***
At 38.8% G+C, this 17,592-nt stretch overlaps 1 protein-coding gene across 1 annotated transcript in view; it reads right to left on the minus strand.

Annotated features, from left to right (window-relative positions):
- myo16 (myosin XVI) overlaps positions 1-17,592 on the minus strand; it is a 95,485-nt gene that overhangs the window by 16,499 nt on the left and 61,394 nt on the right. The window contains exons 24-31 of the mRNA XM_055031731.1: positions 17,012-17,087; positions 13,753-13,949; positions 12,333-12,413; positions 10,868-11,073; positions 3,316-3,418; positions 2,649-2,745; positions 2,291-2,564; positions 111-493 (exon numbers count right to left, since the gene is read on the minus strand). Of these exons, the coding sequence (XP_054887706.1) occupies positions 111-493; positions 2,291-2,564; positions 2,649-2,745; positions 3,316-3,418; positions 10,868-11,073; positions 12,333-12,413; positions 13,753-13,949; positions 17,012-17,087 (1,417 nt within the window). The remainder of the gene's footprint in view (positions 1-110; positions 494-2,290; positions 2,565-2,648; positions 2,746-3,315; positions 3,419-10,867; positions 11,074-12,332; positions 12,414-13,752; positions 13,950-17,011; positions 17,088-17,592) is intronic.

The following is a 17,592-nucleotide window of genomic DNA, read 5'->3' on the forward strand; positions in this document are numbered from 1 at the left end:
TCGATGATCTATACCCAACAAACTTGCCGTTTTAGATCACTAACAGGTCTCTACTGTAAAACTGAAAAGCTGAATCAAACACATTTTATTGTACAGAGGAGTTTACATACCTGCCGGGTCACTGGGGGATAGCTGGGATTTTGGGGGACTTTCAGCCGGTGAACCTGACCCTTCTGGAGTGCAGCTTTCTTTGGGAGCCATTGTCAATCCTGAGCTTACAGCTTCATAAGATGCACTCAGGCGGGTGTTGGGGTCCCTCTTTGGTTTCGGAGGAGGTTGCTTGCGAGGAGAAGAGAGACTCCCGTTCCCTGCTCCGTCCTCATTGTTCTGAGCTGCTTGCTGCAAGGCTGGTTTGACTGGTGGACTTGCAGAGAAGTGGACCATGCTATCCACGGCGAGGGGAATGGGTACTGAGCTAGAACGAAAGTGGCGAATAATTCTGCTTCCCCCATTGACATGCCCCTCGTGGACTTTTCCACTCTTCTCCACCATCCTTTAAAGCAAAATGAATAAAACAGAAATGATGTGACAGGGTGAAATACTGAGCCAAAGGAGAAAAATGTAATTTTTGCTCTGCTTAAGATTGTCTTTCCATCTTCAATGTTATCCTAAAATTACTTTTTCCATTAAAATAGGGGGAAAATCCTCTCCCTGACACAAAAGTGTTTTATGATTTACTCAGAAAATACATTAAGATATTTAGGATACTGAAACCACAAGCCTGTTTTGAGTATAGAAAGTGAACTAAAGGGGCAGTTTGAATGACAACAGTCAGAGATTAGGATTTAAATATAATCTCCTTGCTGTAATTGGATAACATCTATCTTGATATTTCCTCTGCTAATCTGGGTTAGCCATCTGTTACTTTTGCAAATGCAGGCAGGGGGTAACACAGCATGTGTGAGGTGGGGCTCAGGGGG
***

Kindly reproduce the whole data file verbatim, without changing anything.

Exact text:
At 38.8% G+C, this 17,592-nt stretch overlaps 1 protein-coding gene across 1 annotated transcript in view; it reads right to left on the minus strand.

Annotated features, from left to right (window-relative positions):
- myo16 (myosin XVI) overlaps positions 1-17,592 on the minus strand; it is a 95,485-nt gene that overhangs the window by 16,499 nt on the left and 61,394 nt on the right. The window contains exons 24-31 of the mRNA XM_055031731.1: positions 17,012-17,087; positions 13,753-13,949; positions 12,333-12,413; positions 10,868-11,073; positions 3,316-3,418; positions 2,649-2,745; positions 2,291-2,564; positions 111-493 (exon numbers count right to left, since the gene is read on the minus strand). Of these exons, the coding sequence (XP_054887706.1) occupies positions 111-493; positions 2,291-2,564; positions 2,649-2,745; positions 3,316-3,418; positions 10,868-11,073; positions 12,333-12,413; positions 13,753-13,949; positions 17,012-17,087 (1,417 nt within the window). The remainder of the gene's footprint in view (positions 1-110; positions 494-2,290; positions 2,565-2,648; positions 2,746-3,315; positions 3,419-10,867; positions 11,074-12,332; positions 12,414-13,752; positions 13,950-17,011; positions 17,088-17,592) is intronic.

The following is a 17,592-nucleotide window of genomic DNA, read 5'->3' on the forward strand; positions in this document are numbered from 1 at the left end:
TCGATGATCTATACCCAACAAACTTGCCGTTTTAGATCACTAACAGGTCTCTACTGTAAAACTGAAAAGCTGAATCAAACACATTTTATTGTACAGAGGAGTTTACATACCTGCCGGGTCACTGGGGGATAGCTGGGATTTTGGGGGACTTTCAGCCGGTGAACCTGACCCTTCTGGAGTGCAGCTTTCTTTGGGAGCCATTGTCAATCCTGAGCTTACAGCTTCATAAGATGCACTCAGGCGGGTGTTGGGGTCCCTCTTTGGTTTCGGAGGAGGTTGCTTGCGAGGAGAAGAGAGACTCCCGTTCCCTGCTCCGTCCTCATTGTTCTGAGCTGCTTGCTGCAAGGCTGGTTTGACTGGTGGACTTGCAGAGAAGTGGACCATGCTATCCACGGCGAGGGGAATGGGTACTGAGCTAGAACGAAAGTGGCGAATAATTCTGCTTCCCCCATTGACATGCCCCTCGTGGACTTTTCCACTCTTCTCCACCATCCTTTAAAGCAAAATGAATAAAACAGAAATGATGTGACAGGGTGAAATACTGAGCCAAAGGAGAAAAATGTAATTTTTGCTCTGCTTAAGATTGTCTTTCCATCTTCAATGTTATCCTAAAATTACTTTTTCCATTAAAATAGGGGGAAAATCCTCTCCCTGACACAAAAGTGTTTTATGATTTACTCAGAAAATACATTAAGATATTTAGGATACTGAAACCACAAGCCTGTTTTGAGTATAGAAAGTGAACTAAAGGGGCAGTTTGAATGACAACAGTCAGAGATTAGGATTTAAATATAATCTCCTTGCTGTAATTGGATAACATCTATCTTGATATTTCCTCTGCTAATCTGGGTTAGCCATCTGTTACTTTTGCAAATGCAGGCAGGGGGTAACACAGCATGTGTGAGGTGGGGCTCAGGGGG